President López Obrador will ask United States President Joe Biden for the U.S. to legally and financially support the expansion of Mexico’s tree-planting employment program into Central American nations.
Central Americans who work in the Sembrando Vida (Sowing Life) scheme for three years would qualify for a United States work visa and could apply for U.S. citizenship after working in that country for six months annually during three consecutive years, according to the plan outlined by López Obrador in a video message filmed Sunday at his ranch in Palenque, Chiapas.
One of the Mexican government’s flagship programs, Sembrando Vida employs participants in planting new trees.
AMLO, as the president is commonly known, said that he will make the proposal to Biden at the Leaders Summit on Climate, which will be hosted virtually by the U.S. president this Thursday and Friday.
He suggested that the plan could be part of a regional migration agreement supported by Mexico, the United States and Canada, as well as Central American countries — from which large numbers of migrants are currently fleeing to seek asylum in the U.S.
After working in a United States-funded Sembrando Vida program in their country for three years, Central American participants would have the “automatic right” to a visa that would allow them to work in the U.S. for six months per year, López Obrador said.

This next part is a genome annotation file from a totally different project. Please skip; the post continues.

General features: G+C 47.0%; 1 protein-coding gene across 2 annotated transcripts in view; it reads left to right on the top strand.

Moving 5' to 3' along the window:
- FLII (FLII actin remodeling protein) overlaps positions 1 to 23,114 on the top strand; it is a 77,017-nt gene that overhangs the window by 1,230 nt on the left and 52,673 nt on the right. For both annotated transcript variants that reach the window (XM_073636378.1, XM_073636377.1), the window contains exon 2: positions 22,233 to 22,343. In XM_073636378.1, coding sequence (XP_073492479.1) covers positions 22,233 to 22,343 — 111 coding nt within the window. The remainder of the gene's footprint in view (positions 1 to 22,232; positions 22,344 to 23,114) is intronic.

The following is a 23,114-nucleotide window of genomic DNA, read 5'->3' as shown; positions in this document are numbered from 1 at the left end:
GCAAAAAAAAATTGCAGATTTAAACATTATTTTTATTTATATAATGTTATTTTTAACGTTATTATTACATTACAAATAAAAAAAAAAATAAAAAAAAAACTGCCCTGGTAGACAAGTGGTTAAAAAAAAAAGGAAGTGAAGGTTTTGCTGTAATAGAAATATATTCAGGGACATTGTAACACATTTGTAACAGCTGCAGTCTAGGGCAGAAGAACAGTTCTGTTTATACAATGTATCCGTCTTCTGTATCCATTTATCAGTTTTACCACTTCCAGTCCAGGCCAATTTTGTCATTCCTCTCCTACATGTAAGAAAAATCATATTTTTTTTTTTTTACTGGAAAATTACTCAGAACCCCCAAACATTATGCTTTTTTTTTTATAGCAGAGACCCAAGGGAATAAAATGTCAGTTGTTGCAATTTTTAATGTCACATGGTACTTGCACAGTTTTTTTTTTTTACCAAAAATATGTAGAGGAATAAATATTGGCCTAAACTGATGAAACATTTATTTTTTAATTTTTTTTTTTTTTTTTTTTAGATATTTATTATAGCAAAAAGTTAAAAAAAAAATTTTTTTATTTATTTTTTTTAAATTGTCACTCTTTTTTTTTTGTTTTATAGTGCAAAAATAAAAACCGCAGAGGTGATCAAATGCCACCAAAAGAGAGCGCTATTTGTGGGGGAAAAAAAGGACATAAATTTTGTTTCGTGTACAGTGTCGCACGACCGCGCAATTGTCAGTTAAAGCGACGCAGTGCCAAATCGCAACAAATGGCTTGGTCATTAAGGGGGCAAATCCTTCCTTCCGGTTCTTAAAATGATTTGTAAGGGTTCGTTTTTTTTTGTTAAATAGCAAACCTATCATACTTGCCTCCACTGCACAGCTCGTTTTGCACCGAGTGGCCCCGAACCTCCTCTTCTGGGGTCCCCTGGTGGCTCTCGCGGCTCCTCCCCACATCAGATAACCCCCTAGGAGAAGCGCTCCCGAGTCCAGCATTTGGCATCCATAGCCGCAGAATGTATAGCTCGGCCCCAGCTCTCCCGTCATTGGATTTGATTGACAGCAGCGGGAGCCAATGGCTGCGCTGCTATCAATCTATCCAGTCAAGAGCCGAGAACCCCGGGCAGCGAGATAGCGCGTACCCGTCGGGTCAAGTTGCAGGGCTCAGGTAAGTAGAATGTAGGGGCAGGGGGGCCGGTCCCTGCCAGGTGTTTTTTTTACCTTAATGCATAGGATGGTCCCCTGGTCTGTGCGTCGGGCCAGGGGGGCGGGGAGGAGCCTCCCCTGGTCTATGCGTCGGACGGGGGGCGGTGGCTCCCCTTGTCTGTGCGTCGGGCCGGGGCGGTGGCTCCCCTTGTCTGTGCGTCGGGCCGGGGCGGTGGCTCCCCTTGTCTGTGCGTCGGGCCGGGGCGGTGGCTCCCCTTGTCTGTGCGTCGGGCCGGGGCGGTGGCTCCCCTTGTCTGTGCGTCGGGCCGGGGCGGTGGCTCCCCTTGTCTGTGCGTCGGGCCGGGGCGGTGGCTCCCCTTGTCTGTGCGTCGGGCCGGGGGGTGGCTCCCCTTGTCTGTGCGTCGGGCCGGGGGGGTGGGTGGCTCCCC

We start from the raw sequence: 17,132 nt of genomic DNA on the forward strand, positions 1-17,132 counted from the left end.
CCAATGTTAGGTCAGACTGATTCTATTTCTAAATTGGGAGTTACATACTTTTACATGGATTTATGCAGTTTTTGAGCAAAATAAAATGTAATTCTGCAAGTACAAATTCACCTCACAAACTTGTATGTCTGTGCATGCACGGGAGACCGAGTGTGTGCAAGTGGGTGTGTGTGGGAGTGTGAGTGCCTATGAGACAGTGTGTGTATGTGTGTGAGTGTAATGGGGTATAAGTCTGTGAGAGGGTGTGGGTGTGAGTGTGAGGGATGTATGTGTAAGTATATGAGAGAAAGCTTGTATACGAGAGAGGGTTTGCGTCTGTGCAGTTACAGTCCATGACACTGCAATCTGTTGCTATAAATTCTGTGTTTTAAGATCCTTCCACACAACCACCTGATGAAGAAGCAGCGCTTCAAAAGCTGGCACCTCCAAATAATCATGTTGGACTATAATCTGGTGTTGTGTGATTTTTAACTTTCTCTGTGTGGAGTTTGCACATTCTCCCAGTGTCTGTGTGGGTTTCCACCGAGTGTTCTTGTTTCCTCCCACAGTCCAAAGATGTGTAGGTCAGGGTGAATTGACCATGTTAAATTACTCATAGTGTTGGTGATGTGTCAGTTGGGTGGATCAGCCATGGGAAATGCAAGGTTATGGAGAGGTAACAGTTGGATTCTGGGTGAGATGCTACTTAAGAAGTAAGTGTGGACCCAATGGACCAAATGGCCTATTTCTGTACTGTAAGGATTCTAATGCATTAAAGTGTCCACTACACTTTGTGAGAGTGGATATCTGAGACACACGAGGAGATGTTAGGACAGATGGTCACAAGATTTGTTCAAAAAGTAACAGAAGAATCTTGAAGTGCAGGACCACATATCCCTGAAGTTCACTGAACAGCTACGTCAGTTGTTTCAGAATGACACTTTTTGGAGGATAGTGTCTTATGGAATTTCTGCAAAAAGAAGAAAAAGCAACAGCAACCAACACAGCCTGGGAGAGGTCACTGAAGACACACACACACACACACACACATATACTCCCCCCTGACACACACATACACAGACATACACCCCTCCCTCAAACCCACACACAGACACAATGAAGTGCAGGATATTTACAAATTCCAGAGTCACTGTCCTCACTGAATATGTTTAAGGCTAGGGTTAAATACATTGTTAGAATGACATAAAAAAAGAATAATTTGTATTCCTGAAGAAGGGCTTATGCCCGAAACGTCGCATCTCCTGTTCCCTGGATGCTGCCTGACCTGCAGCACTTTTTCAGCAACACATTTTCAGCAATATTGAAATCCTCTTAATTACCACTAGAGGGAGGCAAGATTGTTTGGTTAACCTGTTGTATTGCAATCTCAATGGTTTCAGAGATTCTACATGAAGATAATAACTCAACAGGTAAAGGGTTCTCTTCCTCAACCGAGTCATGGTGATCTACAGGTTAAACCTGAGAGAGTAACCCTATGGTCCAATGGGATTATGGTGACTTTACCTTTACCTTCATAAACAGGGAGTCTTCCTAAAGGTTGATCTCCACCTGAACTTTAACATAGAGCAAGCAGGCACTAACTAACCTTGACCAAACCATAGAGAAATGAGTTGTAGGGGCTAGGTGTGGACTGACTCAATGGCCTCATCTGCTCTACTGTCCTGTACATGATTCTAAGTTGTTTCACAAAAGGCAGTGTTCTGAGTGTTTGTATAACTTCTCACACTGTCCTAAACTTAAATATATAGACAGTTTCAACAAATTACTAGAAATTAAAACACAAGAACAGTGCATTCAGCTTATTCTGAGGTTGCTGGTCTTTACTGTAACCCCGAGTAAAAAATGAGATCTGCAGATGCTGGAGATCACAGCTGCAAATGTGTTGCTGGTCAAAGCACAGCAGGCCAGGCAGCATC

“You go [to the U.S.] for six months and return to your town. After having a work visa for three years, with good behavior, you have the right to request United States citizenship,” he said.
“It’s about putting order to the migration flows, not rejecting [migrants at the border] and applying coercive measures.”
AMLO said the plan could help to put people smugglers out of business. He touted the benefits of Sembrando Vida in Mexico, saying that trees are being planted on 1 million hectares of land and that the program is supporting more than 400,000 jobs.
The participants, who are paid 4,500 pesos per month (US $227), are planting fruit trees and timber-yielding trees, López Obrador said.
“This helps to stop people migrating, and it helps the environment a lot — that’s the best thing,” he said. “… In three years, we could provide up to 1.3 million jobs to our Central American brothers and Mexicans in Chiapas, Campeche, Veracruz, Oaxaca and Tabasco,” he said.
The Mexican government has already supported the implementation of tree-planting schemes similar to Sembrando Vida in Honduras, Guatemala and El Salvador. The United States is a large investor in development programs in Central America but has not specifically supported those programs.
After a telephone discussion in early March, López Obrador and Biden said in a joint statement that they had agreed to collaborate to “develop legal pathways for migration” in addition to cooperating to address the root causes of regional migration and to improve migration management.
Prior to the call, López Obrador said that he would ask his U.S. counterpart to consider establishing a guest worker program for Mexican and Central American migrants, but the joint statement made no specific mention of such a proposal.